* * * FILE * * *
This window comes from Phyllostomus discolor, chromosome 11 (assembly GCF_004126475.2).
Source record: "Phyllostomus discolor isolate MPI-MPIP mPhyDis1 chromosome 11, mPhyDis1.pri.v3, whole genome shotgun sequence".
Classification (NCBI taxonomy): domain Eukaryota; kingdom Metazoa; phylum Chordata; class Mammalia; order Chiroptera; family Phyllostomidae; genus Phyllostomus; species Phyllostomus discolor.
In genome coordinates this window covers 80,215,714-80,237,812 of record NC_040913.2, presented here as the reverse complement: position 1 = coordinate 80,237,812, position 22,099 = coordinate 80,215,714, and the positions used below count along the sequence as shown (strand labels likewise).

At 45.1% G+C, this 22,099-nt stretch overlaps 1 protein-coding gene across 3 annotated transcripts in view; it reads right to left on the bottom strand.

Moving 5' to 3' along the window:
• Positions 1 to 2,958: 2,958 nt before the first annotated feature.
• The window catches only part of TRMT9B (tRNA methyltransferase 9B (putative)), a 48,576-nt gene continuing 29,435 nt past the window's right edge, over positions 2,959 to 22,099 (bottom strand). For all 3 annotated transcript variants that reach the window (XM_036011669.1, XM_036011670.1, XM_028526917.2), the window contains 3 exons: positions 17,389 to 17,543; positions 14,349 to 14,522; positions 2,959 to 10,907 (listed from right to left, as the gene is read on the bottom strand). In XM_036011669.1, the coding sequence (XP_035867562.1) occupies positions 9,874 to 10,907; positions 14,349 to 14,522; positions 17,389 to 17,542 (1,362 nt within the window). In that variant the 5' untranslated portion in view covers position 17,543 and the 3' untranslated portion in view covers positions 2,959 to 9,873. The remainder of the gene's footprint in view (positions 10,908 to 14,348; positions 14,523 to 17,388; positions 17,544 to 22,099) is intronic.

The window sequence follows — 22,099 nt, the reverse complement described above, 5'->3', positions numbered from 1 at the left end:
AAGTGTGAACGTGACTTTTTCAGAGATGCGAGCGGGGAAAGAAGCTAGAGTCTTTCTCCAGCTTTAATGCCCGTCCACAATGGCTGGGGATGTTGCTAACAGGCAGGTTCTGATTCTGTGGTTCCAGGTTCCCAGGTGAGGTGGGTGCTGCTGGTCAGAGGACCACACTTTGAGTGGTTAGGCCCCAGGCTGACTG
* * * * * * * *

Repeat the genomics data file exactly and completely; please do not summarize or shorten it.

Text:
This window comes from Phyllostomus discolor, chromosome 11 (assembly GCF_004126475.2).
Source record: "Phyllostomus discolor isolate MPI-MPIP mPhyDis1 chromosome 11, mPhyDis1.pri.v3, whole genome shotgun sequence".
Classification (NCBI taxonomy): domain Eukaryota; kingdom Metazoa; phylum Chordata; class Mammalia; order Chiroptera; family Phyllostomidae; genus Phyllostomus; species Phyllostomus discolor.
In genome coordinates this window covers 80,215,714-80,237,812 of record NC_040913.2, presented here as the reverse complement: position 1 = coordinate 80,237,812, position 22,099 = coordinate 80,215,714, and the positions used below count along the sequence as shown (strand labels likewise).

At 45.1% G+C, this 22,099-nt stretch overlaps 1 protein-coding gene across 3 annotated transcripts in view; it reads right to left on the bottom strand.

Moving 5' to 3' along the window:
• Positions 1 to 2,958: 2,958 nt before the first annotated feature.
• The window catches only part of TRMT9B (tRNA methyltransferase 9B (putative)), a 48,576-nt gene continuing 29,435 nt past the window's right edge, over positions 2,959 to 22,099 (bottom strand). For all 3 annotated transcript variants that reach the window (XM_036011669.1, XM_036011670.1, XM_028526917.2), the window contains 3 exons: positions 17,389 to 17,543; positions 14,349 to 14,522; positions 2,959 to 10,907 (listed from right to left, as the gene is read on the bottom strand). In XM_036011669.1, the coding sequence (XP_035867562.1) occupies positions 9,874 to 10,907; positions 14,349 to 14,522; positions 17,389 to 17,542 (1,362 nt within the window). In that variant the 5' untranslated portion in view covers position 17,543 and the 3' untranslated portion in view covers positions 2,959 to 9,873. The remainder of the gene's footprint in view (positions 10,908 to 14,348; positions 14,523 to 17,388; positions 17,544 to 22,099) is intronic.

The window sequence follows — 22,099 nt, the reverse complement described above, 5'->3', positions numbered from 1 at the left end:
AAGTGTGAACGTGACTTTTTCAGAGATGCGAGCGGGGAAAGAAGCTAGAGTCTTTCTCCAGCTTTAATGCCCGTCCACAATGGCTGGGGATGTTGCTAACAGGCAGGTTCTGATTCTGTGGTTCCAGGTTCCCAGGTGAGGTGGGTGCTGCTGGTCAGAGGACCACACTTTGAGTGGTTAGGCCCCAGGCTGACTG